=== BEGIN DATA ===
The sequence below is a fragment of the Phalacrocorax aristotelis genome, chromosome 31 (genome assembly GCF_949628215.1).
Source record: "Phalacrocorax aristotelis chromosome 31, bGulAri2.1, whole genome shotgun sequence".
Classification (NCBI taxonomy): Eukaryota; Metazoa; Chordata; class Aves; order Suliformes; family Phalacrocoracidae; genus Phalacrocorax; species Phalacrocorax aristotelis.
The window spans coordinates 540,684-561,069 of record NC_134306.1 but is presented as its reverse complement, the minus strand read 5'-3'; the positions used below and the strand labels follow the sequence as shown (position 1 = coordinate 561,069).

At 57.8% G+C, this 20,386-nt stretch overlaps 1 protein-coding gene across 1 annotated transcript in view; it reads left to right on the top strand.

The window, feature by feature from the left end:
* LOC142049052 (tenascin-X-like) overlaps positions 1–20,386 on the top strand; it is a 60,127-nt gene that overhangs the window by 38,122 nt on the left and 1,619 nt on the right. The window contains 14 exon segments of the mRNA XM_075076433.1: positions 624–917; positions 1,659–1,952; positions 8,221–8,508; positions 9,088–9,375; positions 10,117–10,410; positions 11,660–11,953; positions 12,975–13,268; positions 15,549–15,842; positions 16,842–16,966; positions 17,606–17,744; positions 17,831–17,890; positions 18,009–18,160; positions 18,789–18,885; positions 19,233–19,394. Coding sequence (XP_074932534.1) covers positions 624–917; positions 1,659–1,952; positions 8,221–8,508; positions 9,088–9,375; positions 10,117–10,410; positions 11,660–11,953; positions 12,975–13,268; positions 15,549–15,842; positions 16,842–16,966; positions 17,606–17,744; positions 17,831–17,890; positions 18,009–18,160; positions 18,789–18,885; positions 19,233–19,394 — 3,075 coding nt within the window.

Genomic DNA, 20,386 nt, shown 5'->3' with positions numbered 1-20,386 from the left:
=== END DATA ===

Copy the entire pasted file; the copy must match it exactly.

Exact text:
The sequence below is a fragment of the Phalacrocorax aristotelis genome, chromosome 31 (genome assembly GCF_949628215.1).
Source record: "Phalacrocorax aristotelis chromosome 31, bGulAri2.1, whole genome shotgun sequence".
Classification (NCBI taxonomy): Eukaryota; Metazoa; Chordata; class Aves; order Suliformes; family Phalacrocoracidae; genus Phalacrocorax; species Phalacrocorax aristotelis.
The window spans coordinates 540,684-561,069 of record NC_134306.1 but is presented as its reverse complement, the minus strand read 5'-3'; the positions used below and the strand labels follow the sequence as shown (position 1 = coordinate 561,069).

At 57.8% G+C, this 20,386-nt stretch overlaps 1 protein-coding gene across 1 annotated transcript in view; it reads left to right on the top strand.

The window, feature by feature from the left end:
* LOC142049052 (tenascin-X-like) overlaps positions 1–20,386 on the top strand; it is a 60,127-nt gene that overhangs the window by 38,122 nt on the left and 1,619 nt on the right. The window contains 14 exon segments of the mRNA XM_075076433.1: positions 624–917; positions 1,659–1,952; positions 8,221–8,508; positions 9,088–9,375; positions 10,117–10,410; positions 11,660–11,953; positions 12,975–13,268; positions 15,549–15,842; positions 16,842–16,966; positions 17,606–17,744; positions 17,831–17,890; positions 18,009–18,160; positions 18,789–18,885; positions 19,233–19,394. Coding sequence (XP_074932534.1) covers positions 624–917; positions 1,659–1,952; positions 8,221–8,508; positions 9,088–9,375; positions 10,117–10,410; positions 11,660–11,953; positions 12,975–13,268; positions 15,549–15,842; positions 16,842–16,966; positions 17,606–17,744; positions 17,831–17,890; positions 18,009–18,160; positions 18,789–18,885; positions 19,233–19,394 — 3,075 coding nt within the window.

Genomic DNA, 20,386 nt, shown 5'->3' with positions numbered 1-20,386 from the left: